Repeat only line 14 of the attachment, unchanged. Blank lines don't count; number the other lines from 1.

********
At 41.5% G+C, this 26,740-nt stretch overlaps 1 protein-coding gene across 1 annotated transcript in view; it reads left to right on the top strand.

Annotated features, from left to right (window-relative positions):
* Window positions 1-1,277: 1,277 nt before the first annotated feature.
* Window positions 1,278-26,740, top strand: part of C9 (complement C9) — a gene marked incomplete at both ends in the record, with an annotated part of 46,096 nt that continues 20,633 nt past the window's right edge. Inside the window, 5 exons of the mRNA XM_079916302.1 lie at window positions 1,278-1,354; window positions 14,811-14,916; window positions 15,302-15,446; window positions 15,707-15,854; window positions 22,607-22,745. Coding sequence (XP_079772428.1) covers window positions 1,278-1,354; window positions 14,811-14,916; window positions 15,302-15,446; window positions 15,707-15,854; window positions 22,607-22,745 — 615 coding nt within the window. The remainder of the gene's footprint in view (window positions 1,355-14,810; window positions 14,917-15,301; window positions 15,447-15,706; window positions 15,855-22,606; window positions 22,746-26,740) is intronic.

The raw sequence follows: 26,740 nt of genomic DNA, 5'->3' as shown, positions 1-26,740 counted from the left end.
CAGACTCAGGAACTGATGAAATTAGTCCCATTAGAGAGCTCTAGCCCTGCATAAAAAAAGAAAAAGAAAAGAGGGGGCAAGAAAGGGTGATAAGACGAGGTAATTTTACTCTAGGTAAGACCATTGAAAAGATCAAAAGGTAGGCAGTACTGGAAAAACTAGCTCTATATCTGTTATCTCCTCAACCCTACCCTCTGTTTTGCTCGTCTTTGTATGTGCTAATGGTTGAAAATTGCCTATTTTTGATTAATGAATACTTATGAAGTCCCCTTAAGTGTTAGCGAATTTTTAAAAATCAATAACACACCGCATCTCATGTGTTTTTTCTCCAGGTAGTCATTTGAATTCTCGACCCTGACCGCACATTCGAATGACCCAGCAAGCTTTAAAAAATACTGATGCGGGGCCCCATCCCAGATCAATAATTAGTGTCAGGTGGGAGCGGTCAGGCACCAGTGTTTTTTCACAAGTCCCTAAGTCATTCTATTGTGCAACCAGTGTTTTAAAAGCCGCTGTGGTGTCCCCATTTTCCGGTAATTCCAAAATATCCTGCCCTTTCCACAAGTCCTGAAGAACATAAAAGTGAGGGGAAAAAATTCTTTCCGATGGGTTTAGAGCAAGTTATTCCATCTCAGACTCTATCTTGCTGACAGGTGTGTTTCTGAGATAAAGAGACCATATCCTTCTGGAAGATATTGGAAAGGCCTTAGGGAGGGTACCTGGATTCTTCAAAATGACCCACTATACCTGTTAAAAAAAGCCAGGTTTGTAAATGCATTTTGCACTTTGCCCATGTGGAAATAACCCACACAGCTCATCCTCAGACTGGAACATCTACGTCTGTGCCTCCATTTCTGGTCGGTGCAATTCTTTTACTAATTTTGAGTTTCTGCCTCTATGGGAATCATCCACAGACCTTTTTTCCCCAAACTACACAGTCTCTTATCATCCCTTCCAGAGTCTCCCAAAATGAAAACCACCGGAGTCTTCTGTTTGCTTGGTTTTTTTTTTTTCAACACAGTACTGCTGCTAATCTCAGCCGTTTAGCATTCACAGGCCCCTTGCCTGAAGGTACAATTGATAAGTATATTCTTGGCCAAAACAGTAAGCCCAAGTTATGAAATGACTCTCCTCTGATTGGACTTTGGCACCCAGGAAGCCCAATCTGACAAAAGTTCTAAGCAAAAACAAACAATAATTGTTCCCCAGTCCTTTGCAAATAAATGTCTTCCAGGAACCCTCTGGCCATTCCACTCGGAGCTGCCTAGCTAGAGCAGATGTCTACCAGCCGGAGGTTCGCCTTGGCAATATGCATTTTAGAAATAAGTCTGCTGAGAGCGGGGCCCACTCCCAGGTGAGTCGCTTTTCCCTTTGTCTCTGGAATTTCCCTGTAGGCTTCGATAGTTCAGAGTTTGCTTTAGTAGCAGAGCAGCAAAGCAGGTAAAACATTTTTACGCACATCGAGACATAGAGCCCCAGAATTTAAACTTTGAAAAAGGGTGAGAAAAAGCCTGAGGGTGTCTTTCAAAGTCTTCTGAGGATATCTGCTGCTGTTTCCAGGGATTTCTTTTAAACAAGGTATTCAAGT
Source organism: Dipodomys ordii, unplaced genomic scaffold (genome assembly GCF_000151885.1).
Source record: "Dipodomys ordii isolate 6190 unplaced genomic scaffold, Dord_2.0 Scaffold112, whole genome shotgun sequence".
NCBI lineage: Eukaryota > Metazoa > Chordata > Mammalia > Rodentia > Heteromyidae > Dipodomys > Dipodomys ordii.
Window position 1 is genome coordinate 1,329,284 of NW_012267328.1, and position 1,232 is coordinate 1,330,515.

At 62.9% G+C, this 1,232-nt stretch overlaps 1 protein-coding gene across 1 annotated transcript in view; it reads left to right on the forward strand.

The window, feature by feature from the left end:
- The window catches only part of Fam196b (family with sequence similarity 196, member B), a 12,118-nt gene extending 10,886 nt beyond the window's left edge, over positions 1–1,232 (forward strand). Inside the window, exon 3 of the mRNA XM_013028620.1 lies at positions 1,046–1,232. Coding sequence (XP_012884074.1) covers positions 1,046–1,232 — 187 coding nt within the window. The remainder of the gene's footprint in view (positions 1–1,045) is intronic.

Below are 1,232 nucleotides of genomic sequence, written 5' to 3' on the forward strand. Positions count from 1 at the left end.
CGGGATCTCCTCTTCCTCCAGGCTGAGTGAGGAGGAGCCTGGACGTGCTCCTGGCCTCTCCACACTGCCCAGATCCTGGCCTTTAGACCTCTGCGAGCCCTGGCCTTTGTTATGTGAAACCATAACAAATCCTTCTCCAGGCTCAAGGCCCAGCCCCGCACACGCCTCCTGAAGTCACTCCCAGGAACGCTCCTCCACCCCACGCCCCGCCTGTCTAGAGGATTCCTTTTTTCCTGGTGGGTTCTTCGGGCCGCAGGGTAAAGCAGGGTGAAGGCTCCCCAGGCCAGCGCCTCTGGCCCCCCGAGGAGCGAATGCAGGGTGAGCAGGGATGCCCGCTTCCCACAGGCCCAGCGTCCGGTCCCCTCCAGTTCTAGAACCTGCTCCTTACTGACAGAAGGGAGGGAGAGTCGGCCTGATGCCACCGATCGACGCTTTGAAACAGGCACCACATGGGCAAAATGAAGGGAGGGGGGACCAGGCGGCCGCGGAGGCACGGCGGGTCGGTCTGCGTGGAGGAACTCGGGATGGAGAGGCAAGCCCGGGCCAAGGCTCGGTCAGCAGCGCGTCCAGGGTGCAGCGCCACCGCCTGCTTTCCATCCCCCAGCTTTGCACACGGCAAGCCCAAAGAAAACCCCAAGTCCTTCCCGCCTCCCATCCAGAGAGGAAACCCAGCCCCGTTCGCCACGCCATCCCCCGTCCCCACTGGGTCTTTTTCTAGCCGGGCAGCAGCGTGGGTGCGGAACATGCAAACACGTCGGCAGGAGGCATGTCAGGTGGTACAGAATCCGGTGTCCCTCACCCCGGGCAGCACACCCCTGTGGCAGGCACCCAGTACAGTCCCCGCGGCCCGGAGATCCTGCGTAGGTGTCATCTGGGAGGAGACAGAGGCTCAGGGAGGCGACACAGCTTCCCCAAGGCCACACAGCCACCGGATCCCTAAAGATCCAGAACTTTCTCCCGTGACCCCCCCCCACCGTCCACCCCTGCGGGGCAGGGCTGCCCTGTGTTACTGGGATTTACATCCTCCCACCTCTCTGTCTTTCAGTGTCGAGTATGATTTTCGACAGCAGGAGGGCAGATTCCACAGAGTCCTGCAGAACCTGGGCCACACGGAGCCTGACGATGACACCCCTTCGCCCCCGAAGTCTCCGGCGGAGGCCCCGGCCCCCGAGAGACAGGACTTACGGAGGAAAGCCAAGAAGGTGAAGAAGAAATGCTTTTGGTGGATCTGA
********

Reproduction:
Below are 1,232 nucleotides of genomic sequence, written 5' to 3' on the forward strand. Positions count from 1 at the left end.